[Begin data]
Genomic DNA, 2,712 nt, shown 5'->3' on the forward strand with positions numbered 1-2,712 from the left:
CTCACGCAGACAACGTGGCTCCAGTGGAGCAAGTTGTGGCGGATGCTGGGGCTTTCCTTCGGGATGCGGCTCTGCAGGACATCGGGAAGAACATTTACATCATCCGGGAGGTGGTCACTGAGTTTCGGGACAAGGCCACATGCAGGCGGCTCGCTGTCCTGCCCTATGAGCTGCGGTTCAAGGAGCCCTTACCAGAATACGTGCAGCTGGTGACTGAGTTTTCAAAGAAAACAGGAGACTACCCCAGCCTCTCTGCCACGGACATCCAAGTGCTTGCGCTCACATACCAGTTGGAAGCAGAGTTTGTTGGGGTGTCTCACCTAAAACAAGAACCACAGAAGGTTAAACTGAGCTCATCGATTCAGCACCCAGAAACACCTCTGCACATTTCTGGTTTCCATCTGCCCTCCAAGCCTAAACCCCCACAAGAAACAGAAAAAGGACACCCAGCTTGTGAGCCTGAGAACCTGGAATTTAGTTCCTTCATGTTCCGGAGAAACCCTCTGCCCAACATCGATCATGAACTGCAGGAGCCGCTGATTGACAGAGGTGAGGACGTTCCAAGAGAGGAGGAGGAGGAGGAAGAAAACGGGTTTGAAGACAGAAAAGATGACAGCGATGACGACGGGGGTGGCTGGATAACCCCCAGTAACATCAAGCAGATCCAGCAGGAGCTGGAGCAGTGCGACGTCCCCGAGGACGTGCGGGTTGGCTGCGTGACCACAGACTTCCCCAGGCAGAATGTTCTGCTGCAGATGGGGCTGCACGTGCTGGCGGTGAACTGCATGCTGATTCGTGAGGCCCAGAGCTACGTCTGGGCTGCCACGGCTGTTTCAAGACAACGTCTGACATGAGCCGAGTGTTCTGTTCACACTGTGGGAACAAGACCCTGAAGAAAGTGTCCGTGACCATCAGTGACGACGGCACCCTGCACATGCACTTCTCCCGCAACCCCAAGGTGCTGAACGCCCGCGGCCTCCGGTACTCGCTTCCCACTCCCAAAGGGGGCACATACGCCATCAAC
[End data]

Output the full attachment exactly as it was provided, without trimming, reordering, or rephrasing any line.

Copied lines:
Genomic DNA, 2,712 nt, shown 5'->3' on the forward strand with positions numbered 1-2,712 from the left:
CTCACGCAGACAACGTGGCTCCAGTGGAGCAAGTTGTGGCGGATGCTGGGGCTTTCCTTCGGGATGCGGCTCTGCAGGACATCGGGAAGAACATTTACATCATCCGGGAGGTGGTCACTGAGTTTCGGGACAAGGCCACATGCAGGCGGCTCGCTGTCCTGCCCTATGAGCTGCGGTTCAAGGAGCCCTTACCAGAATACGTGCAGCTGGTGACTGAGTTTTCAAAGAAAACAGGAGACTACCCCAGCCTCTCTGCCACGGACATCCAAGTGCTTGCGCTCACATACCAGTTGGAAGCAGAGTTTGTTGGGGTGTCTCACCTAAAACAAGAACCACAGAAGGTTAAACTGAGCTCATCGATTCAGCACCCAGAAACACCTCTGCACATTTCTGGTTTCCATCTGCCCTCCAAGCCTAAACCCCCACAAGAAACAGAAAAAGGACACCCAGCTTGTGAGCCTGAGAACCTGGAATTTAGTTCCTTCATGTTCCGGAGAAACCCTCTGCCCAACATCGATCATGAACTGCAGGAGCCGCTGATTGACAGAGGTGAGGACGTTCCAAGAGAGGAGGAGGAGGAGGAAGAAAACGGGTTTGAAGACAGAAAAGATGACAGCGATGACGACGGGGGTGGCTGGATAACCCCCAGTAACATCAAGCAGATCCAGCAGGAGCTGGAGCAGTGCGACGTCCCCGAGGACGTGCGGGTTGGCTGCGTGACCACAGACTTCCCCAGGCAGAATGTTCTGCTGCAGATGGGGCTGCACGTGCTGGCGGTGAACTGCATGCTGATTCGTGAGGCCCAGAGCTACGTCTGGGCTGCCACGGCTGTTTCAAGACAACGTCTGACATGAGCCGAGTGTTCTGTTCACACTGTGGGAACAAGACCCTGAAGAAAGTGTCCGTGACCATCAGTGACGACGGCACCCTGCACATGCACTTCTCCCGCAACCCCAAGGTGCTGAACGCCCGCGGCCTCCGGTACTCGCTTCCCACTCCCAAAGGGGGCACATACGCCATCAAC